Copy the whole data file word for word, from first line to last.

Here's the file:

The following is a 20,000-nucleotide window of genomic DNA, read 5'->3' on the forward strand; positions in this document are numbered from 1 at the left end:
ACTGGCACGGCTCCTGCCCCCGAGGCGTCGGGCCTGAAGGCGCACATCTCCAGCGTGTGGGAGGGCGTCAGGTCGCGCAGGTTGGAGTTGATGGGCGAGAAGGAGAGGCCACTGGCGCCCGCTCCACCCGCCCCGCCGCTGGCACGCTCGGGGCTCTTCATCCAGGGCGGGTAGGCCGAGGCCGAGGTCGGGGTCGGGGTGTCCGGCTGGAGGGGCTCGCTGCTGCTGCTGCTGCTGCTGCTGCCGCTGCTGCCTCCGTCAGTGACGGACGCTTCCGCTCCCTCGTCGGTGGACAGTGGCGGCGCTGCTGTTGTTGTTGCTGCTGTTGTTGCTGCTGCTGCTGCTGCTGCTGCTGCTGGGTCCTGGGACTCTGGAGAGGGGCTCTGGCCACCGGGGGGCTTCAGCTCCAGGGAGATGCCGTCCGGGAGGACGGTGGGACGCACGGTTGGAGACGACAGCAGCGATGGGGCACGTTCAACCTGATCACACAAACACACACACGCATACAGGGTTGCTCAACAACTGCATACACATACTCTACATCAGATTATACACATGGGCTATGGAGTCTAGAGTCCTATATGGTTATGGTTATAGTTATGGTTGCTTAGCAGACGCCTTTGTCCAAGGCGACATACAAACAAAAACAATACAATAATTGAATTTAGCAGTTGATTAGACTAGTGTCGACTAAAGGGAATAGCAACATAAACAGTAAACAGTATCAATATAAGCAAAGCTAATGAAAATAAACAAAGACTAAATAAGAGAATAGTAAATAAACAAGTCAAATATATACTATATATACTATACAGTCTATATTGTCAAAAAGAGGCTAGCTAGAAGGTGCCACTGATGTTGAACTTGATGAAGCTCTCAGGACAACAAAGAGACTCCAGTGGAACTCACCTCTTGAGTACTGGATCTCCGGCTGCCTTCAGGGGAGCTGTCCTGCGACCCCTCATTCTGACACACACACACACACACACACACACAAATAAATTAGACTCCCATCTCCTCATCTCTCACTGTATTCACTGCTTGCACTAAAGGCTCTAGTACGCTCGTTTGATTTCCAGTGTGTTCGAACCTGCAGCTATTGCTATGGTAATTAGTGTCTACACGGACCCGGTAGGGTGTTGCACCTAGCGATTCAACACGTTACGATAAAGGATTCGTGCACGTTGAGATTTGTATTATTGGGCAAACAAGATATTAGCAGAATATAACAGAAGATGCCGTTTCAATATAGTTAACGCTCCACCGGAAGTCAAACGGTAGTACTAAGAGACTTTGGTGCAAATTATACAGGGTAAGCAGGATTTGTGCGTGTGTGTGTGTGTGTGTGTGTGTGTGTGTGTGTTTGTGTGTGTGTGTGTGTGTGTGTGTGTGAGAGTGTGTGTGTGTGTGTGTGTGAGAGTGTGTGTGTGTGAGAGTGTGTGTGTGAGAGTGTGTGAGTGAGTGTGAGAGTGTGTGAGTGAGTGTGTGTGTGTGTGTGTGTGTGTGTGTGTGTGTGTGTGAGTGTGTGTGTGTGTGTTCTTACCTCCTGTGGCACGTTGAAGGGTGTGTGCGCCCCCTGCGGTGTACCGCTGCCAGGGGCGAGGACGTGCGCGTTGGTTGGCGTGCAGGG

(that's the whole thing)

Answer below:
The following is a 20,000-nucleotide window of genomic DNA, read 5'->3' on the forward strand; positions in this document are numbered from 1 at the left end:
ACTGGCACGGCTCCTGCCCCCGAGGCGTCGGGCCTGAAGGCGCACATCTCCAGCGTGTGGGAGGGCGTCAGGTCGCGCAGGTTGGAGTTGATGGGCGAGAAGGAGAGGCCACTGGCGCCCGCTCCACCCGCCCCGCCGCTGGCACGCTCGGGGCTCTTCATCCAGGGCGGGTAGGCCGAGGCCGAGGTCGGGGTCGGGGTGTCCGGCTGGAGGGGCTCGCTGCTGCTGCTGCTGCTGCTGCTGCCGCTGCTGCCTCCGTCAGTGACGGACGCTTCCGCTCCCTCGTCGGTGGACAGTGGCGGCGCTGCTGTTGTTGTTGCTGCTGTTGTTGCTGCTGCTGCTGCTGCTGCTGCTGCTGGGTCCTGGGACTCTGGAGAGGGGCTCTGGCCACCGGGGGGCTTCAGCTCCAGGGAGATGCCGTCCGGGAGGACGGTGGGACGCACGGTTGGAGACGACAGCAGCGATGGGGCACGTTCAACCTGATCACACAAACACACACACGCATACAGGGTTGCTCAACAACTGCATACACATACTCTACATCAGATTATACACATGGGCTATGGAGTCTAGAGTCCTATATGGTTATGGTTATAGTTATGGTTGCTTAGCAGACGCCTTTGTCCAAGGCGACATACAAACAAAAACAATACAATAATTGAATTTAGCAGTTGATTAGACTAGTGTCGACTAAAGGGAATAGCAACATAAACAGTAAACAGTATCAATATAAGCAAAGCTAATGAAAATAAACAAAGACTAAATAAGAGAATAGTAAATAAACAAGTCAAATATATACTATATATACTATACAGTCTATATTGTCAAAAAGAGGCTAGCTAGAAGGTGCCACTGATGTTGAACTTGATGAAGCTCTCAGGACAACAAAGAGACTCCAGTGGAACTCACCTCTTGAGTACTGGATCTCCGGCTGCCTTCAGGGGAGCTGTCCTGCGACCCCTCATTCTGACACACACACACACACACACACACACAAATAAATTAGACTCCCATCTCCTCATCTCTCACTGTATTCACTGCTTGCACTAAAGGCTCTAGTACGCTCGTTTGATTTCCAGTGTGTTCGAACCTGCAGCTATTGCTATGGTAATTAGTGTCTACACGGACCCGGTAGGGTGTTGCACCTAGCGATTCAACACGTTACGATAAAGGATTCGTGCACGTTGAGATTTGTATTATTGGGCAAACAAGATATTAGCAGAATATAACAGAAGATGCCGTTTCAATATAGTTAACGCTCCACCGGAAGTCAAACGGTAGTACTAAGAGACTTTGGTGCAAATTATACAGGGTAAGCAGGATTTGTGCGTGTGTGTGTGTGTGTGTGTGTGTGTGTGTGTGTTTGTGTGTGTGTGTGTGTGTGTGTGTGTGAGAGTGTGTGTGTGTGTGTGTGTGAGAGTGTGTGTGTGTGAGAGTGTGTGTGTGAGAGTGTGTGAGTGAGTGTGAGAGTGTGTGAGTGAGTGTGTGTGTGTGTGTGTGTGTGTGTGTGTGTGTGTGTGAGTGTGTGTGTGTGTGTTCTTACCTCCTGTGGCACGTTGAAGGGTGTGTGCGCCCCCTGCGGTGTACCGCTGCCAGGGGCGAGGACGTGCGCGTTGGTTGGCGTGCAGGG